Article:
ryszard kapuscinski

This photograph is by the late Ryszard Kapuscinski, and very likely destined to become the cover of his poetry collection, to be published by Biblioasis this fall. It's had several working titles: it came with the title Ecce Homo, which I did not like; we've titled it tentatively The Things of this Earth, which we love, but which Ryszard seemed less keen on, as he was afraid it might get confused with one of his reportages. The translators have most recently come up with the title I Wrote Stone: The Selected Poems of Ryszard Kapuscinski; I Wrote Stone is the title of a short aphoristic poem, and may well work as a title for the whole.

We were originally going to commission a linocut portrait of kapuscinski, but I find this photo so striking I think it needs to be the cover image. I love the human footprints interweaving with the animal in this cracked and barren landscape.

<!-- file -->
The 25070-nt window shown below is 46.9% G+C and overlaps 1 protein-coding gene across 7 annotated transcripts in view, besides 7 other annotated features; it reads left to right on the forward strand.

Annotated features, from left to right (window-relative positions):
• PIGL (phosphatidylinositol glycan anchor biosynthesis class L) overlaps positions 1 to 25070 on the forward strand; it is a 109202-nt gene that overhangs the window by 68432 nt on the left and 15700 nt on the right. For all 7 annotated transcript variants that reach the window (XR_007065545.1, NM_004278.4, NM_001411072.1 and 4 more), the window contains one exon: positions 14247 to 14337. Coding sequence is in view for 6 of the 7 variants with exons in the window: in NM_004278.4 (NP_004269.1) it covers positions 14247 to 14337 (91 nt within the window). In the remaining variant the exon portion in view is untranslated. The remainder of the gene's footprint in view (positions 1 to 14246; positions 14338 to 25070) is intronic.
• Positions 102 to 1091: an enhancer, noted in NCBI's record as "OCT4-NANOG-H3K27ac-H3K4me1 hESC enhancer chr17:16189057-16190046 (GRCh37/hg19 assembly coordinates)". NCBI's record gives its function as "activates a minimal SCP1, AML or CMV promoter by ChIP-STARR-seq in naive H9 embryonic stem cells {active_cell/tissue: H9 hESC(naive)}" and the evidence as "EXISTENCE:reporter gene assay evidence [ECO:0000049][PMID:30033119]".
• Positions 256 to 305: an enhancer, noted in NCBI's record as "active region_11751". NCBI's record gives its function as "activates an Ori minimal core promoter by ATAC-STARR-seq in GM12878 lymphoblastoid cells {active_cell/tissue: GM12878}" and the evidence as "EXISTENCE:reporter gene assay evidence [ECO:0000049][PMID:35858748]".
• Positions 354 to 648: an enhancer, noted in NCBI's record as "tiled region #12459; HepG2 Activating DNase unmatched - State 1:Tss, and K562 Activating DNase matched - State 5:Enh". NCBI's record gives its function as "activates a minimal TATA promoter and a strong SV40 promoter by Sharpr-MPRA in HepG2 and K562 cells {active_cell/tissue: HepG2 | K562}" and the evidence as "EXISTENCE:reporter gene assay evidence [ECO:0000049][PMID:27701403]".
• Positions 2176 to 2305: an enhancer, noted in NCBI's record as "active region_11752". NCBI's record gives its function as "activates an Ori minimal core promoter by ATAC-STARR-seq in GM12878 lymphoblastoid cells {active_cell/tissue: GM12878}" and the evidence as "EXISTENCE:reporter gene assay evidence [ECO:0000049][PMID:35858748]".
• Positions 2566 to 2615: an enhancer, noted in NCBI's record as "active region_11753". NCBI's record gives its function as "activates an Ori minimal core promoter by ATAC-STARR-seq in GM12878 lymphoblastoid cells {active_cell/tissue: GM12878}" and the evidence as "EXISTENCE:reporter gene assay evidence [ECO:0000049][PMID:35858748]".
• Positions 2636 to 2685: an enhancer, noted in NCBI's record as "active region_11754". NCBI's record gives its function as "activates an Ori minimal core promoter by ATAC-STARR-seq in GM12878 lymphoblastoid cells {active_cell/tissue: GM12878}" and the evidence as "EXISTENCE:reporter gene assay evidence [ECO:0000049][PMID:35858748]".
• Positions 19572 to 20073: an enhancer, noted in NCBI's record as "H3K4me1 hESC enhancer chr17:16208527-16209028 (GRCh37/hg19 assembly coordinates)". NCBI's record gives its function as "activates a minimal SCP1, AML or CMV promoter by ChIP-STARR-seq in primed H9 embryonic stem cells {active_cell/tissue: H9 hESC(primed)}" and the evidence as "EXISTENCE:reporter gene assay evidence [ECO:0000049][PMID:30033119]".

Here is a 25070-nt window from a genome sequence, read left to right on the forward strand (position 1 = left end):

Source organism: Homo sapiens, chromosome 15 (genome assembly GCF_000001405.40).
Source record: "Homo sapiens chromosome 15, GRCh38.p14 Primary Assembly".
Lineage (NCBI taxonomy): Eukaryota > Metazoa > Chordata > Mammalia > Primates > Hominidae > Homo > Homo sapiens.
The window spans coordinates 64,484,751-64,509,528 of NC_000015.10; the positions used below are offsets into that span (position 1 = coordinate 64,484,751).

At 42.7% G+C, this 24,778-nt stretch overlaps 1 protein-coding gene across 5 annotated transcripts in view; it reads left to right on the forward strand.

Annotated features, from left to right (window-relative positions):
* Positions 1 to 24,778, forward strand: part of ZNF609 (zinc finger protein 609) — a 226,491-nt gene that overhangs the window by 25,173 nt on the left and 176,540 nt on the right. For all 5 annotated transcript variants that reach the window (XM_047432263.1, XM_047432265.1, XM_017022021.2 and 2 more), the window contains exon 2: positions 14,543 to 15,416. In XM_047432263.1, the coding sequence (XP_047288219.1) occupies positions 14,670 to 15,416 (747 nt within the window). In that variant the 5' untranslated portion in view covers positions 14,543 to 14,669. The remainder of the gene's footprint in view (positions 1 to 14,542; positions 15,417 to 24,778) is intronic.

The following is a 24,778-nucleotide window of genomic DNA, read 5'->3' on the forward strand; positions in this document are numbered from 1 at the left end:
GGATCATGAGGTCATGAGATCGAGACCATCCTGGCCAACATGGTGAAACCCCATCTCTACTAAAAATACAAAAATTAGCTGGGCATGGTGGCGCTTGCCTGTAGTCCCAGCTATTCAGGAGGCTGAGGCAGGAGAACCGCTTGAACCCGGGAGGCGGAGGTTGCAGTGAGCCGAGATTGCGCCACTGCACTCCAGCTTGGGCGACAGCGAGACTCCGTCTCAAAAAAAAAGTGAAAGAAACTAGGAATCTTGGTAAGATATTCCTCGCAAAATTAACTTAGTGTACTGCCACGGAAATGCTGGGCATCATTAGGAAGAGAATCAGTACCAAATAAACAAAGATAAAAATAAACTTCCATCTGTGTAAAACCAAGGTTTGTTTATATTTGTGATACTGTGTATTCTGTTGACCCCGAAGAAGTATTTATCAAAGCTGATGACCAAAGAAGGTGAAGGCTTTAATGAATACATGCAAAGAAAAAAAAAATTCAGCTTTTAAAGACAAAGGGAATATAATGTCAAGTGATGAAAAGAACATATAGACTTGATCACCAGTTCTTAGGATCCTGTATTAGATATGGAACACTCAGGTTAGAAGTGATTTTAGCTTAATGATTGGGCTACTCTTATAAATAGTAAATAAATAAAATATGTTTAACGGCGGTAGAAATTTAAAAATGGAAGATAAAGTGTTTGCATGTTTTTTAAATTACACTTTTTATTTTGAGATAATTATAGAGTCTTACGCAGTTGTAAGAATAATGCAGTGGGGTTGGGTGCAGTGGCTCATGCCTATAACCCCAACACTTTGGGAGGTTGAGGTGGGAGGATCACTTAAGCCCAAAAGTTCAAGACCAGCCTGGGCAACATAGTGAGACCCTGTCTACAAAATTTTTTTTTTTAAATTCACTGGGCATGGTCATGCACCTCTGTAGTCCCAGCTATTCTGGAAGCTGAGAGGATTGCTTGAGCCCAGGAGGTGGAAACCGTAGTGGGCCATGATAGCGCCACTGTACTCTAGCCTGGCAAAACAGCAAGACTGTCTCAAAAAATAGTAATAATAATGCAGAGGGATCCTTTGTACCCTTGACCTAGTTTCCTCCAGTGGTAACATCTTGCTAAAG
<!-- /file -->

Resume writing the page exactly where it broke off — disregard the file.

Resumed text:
Kapuscinski's poetry will be interesting especially to any who have read and loved his works of non-fiction. It is thoughtful, philosophic, often aphoristic; engaged morally and politically with the world around him.

It was his deepest wish to see this collection before he died: we did not at the time expect there to be any need to rush. I spoke with him on the phone in September, and all seemed well; he talked to the translators about coming to Canada and the US in support of the collection. How wonderful that would have been! But he died in late January rather unexpectedly, from complications arising from surgery.

Monday, May 14, 2007

Goldfish Dancer: The Launch

Patricia Robertson's The Goldfish Dancer: Stories and Novellas, will be launched in Whitehorse Friday May 25th, at Arts Underground (lower level, Hougen Centre), between 5 and 8 pm. Please join us for appetizers, music, a reading and signing.

I believe that there will also be a signing at Mac's Fireweed Books in Whitehorse the following day.

Please check back for further details.

Sunday, May 13, 2007

Eric Ormsby/Robyn Sarah Launch